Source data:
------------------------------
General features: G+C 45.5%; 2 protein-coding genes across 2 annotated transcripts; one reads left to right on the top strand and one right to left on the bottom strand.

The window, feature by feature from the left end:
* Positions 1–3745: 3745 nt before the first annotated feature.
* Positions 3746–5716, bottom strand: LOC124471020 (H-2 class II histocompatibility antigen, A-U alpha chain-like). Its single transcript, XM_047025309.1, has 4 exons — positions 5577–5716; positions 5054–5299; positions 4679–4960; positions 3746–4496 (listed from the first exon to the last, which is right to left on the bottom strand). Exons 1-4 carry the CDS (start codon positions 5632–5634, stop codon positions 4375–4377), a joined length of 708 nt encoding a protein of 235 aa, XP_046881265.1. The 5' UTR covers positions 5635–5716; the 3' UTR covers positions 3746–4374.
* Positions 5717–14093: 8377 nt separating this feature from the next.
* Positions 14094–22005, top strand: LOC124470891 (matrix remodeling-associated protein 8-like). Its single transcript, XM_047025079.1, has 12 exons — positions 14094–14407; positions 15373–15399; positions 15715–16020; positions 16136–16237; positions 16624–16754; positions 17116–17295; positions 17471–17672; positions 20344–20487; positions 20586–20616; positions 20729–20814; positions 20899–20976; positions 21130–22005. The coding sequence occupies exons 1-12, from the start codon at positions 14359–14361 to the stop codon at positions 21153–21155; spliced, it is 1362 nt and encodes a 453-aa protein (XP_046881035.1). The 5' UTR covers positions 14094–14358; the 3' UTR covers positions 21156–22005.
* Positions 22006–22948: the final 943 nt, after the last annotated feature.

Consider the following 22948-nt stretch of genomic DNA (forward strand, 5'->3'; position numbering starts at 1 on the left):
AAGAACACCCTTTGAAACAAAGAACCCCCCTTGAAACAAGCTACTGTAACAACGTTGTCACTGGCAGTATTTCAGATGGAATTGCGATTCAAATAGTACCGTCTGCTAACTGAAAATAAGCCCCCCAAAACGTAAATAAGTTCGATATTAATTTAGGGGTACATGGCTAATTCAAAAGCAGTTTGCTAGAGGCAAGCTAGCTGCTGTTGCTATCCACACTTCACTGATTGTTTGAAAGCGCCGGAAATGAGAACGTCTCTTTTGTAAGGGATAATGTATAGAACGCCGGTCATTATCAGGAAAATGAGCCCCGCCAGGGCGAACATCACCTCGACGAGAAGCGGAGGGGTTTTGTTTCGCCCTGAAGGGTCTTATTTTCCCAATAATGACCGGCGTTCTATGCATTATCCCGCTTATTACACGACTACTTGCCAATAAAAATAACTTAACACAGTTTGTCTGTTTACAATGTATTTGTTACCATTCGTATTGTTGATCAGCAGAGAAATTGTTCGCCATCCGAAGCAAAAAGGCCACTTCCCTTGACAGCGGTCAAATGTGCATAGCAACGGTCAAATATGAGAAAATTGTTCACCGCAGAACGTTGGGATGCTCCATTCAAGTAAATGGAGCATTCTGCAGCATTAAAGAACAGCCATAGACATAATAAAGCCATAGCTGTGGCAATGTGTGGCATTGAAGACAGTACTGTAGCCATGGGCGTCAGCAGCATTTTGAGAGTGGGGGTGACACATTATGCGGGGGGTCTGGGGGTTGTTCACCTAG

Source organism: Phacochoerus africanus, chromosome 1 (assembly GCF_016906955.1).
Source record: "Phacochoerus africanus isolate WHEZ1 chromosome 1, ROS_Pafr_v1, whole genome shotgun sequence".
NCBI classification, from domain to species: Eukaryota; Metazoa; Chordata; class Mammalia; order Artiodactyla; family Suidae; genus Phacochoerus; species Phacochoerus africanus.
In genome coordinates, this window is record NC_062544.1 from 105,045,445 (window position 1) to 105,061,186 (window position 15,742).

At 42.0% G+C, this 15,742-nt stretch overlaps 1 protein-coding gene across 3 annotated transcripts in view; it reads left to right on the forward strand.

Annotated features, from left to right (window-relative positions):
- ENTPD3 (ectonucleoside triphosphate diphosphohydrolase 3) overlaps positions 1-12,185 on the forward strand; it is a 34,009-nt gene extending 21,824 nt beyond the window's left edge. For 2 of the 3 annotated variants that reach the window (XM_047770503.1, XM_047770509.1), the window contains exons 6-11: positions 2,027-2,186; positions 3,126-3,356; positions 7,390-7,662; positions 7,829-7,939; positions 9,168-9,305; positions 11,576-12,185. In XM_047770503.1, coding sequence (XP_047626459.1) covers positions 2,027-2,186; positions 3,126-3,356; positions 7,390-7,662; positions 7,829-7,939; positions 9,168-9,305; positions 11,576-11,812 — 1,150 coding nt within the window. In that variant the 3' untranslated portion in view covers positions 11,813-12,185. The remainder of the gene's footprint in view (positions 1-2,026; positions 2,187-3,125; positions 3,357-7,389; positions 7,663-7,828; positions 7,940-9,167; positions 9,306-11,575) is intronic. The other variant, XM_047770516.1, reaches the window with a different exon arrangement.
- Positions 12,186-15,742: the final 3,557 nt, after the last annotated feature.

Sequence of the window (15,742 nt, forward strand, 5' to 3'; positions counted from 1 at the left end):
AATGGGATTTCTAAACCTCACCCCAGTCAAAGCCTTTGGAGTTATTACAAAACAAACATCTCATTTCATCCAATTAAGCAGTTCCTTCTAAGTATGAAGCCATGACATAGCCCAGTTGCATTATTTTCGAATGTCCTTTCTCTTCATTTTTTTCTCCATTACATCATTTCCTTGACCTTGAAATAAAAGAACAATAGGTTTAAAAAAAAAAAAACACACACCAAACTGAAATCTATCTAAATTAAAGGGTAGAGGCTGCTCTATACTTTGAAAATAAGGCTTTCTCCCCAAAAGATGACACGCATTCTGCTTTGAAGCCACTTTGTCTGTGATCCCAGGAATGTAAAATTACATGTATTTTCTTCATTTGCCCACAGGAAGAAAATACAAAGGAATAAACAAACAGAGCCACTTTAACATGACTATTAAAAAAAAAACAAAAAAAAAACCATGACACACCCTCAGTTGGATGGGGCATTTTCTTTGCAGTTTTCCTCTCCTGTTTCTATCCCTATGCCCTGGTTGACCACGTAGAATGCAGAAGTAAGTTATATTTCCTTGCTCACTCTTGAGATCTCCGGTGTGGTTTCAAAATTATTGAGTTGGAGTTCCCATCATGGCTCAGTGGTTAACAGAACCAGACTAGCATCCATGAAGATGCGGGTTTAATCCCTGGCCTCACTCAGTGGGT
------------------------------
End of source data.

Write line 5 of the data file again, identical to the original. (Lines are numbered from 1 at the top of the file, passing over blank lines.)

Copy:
* Positions 5717–14093: 8377 nt separating this feature from the next.